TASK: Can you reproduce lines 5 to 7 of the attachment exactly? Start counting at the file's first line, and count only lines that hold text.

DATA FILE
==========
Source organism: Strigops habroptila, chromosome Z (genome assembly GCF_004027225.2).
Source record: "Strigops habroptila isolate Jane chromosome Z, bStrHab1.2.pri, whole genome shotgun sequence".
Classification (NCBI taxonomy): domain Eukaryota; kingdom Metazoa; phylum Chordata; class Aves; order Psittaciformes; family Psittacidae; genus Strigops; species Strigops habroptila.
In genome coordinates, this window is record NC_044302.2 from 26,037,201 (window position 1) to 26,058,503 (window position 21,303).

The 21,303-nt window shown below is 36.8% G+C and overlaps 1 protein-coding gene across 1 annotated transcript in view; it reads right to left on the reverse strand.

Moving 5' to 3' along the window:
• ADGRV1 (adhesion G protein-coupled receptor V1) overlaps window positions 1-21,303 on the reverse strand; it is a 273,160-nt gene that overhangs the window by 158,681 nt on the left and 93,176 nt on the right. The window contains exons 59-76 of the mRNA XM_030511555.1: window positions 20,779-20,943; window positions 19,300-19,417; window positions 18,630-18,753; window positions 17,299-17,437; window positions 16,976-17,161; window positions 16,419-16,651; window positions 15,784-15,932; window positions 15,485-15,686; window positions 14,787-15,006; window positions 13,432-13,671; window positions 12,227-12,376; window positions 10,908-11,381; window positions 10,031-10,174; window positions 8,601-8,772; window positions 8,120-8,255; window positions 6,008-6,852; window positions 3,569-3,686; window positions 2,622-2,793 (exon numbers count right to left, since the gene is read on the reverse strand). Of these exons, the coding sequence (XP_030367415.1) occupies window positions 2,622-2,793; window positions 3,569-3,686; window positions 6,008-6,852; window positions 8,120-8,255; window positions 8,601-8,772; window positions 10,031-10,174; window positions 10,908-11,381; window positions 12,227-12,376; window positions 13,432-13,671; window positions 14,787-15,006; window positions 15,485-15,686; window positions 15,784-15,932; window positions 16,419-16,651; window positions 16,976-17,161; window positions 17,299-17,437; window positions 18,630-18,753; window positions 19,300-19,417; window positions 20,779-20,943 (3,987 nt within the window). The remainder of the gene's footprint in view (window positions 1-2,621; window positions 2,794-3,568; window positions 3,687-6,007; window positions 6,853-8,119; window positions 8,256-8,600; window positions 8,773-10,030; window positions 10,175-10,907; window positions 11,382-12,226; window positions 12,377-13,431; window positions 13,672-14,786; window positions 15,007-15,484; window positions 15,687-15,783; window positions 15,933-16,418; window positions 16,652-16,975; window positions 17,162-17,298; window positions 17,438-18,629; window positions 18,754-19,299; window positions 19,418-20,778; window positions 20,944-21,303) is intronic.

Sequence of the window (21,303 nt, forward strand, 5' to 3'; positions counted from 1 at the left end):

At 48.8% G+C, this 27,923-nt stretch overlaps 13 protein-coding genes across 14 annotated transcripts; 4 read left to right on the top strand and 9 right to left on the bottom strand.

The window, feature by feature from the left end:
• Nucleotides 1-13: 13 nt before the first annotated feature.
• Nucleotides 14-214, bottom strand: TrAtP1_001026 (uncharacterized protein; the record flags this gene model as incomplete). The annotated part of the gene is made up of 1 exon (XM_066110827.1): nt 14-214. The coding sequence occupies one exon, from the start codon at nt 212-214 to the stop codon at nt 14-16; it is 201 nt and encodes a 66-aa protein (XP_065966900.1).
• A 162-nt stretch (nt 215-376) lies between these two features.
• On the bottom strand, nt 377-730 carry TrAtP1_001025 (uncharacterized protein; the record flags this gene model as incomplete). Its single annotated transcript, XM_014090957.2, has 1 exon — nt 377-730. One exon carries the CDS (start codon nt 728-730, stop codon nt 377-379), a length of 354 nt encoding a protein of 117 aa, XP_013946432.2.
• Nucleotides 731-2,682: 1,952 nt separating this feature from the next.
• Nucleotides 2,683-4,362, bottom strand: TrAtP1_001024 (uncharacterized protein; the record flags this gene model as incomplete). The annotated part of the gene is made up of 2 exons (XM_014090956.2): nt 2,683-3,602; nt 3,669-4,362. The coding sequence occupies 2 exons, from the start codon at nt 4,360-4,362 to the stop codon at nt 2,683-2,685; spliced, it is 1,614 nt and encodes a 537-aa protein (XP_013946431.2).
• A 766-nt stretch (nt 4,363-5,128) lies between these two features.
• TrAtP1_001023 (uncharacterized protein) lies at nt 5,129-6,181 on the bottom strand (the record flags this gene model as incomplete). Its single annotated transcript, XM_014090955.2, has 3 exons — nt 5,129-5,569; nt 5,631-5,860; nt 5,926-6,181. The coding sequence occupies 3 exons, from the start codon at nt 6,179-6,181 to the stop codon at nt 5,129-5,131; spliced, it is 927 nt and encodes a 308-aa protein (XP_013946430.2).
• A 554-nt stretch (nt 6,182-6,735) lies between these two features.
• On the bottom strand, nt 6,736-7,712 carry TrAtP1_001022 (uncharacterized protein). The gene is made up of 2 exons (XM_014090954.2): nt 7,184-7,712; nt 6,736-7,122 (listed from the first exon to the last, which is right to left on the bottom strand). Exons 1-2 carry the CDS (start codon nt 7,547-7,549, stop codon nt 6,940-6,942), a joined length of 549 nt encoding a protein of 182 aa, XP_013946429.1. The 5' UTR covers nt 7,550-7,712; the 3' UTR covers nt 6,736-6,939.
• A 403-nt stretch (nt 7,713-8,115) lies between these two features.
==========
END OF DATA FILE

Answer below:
The 21,303-nt window shown below is 36.8% G+C and overlaps 1 protein-coding gene across 1 annotated transcript in view; it reads right to left on the reverse strand.

Moving 5' to 3' along the window:
• ADGRV1 (adhesion G protein-coupled receptor V1) overlaps window positions 1-21,303 on the reverse strand; it is a 273,160-nt gene that overhangs the window by 158,681 nt on the left and 93,176 nt on the right. The window contains exons 59-76 of the mRNA XM_030511555.1: window positions 20,779-20,943; window positions 19,300-19,417; window positions 18,630-18,753; window positions 17,299-17,437; window positions 16,976-17,161; window positions 16,419-16,651; window positions 15,784-15,932; window positions 15,485-15,686; window positions 14,787-15,006; window positions 13,432-13,671; window positions 12,227-12,376; window positions 10,908-11,381; window positions 10,031-10,174; window positions 8,601-8,772; window positions 8,120-8,255; window positions 6,008-6,852; window positions 3,569-3,686; window positions 2,622-2,793 (exon numbers count right to left, since the gene is read on the reverse strand). Of these exons, the coding sequence (XP_030367415.1) occupies window positions 2,622-2,793; window positions 3,569-3,686; window positions 6,008-6,852; window positions 8,120-8,255; window positions 8,601-8,772; window positions 10,031-10,174; window positions 10,908-11,381; window positions 12,227-12,376; window positions 13,432-13,671; window positions 14,787-15,006; window positions 15,485-15,686; window positions 15,784-15,932; window positions 16,419-16,651; window positions 16,976-17,161; window positions 17,299-17,437; window positions 18,630-18,753; window positions 19,300-19,417; window positions 20,779-20,943 (3,987 nt within the window). The remainder of the gene's footprint in view (window positions 1-2,621; window positions 2,794-3,568; window positions 3,687-6,007; window positions 6,853-8,119; window positions 8,256-8,600; window positions 8,773-10,030; window positions 10,175-10,907; window positions 11,382-12,226; window positions 12,377-13,431; window positions 13,672-14,786; window positions 15,007-15,484; window positions 15,687-15,783; window positions 15,933-16,418; window positions 16,652-16,975; window positions 17,162-17,298; window positions 17,438-18,629; window positions 18,754-19,299; window positions 19,418-20,778; window positions 20,944-21,303) is intronic.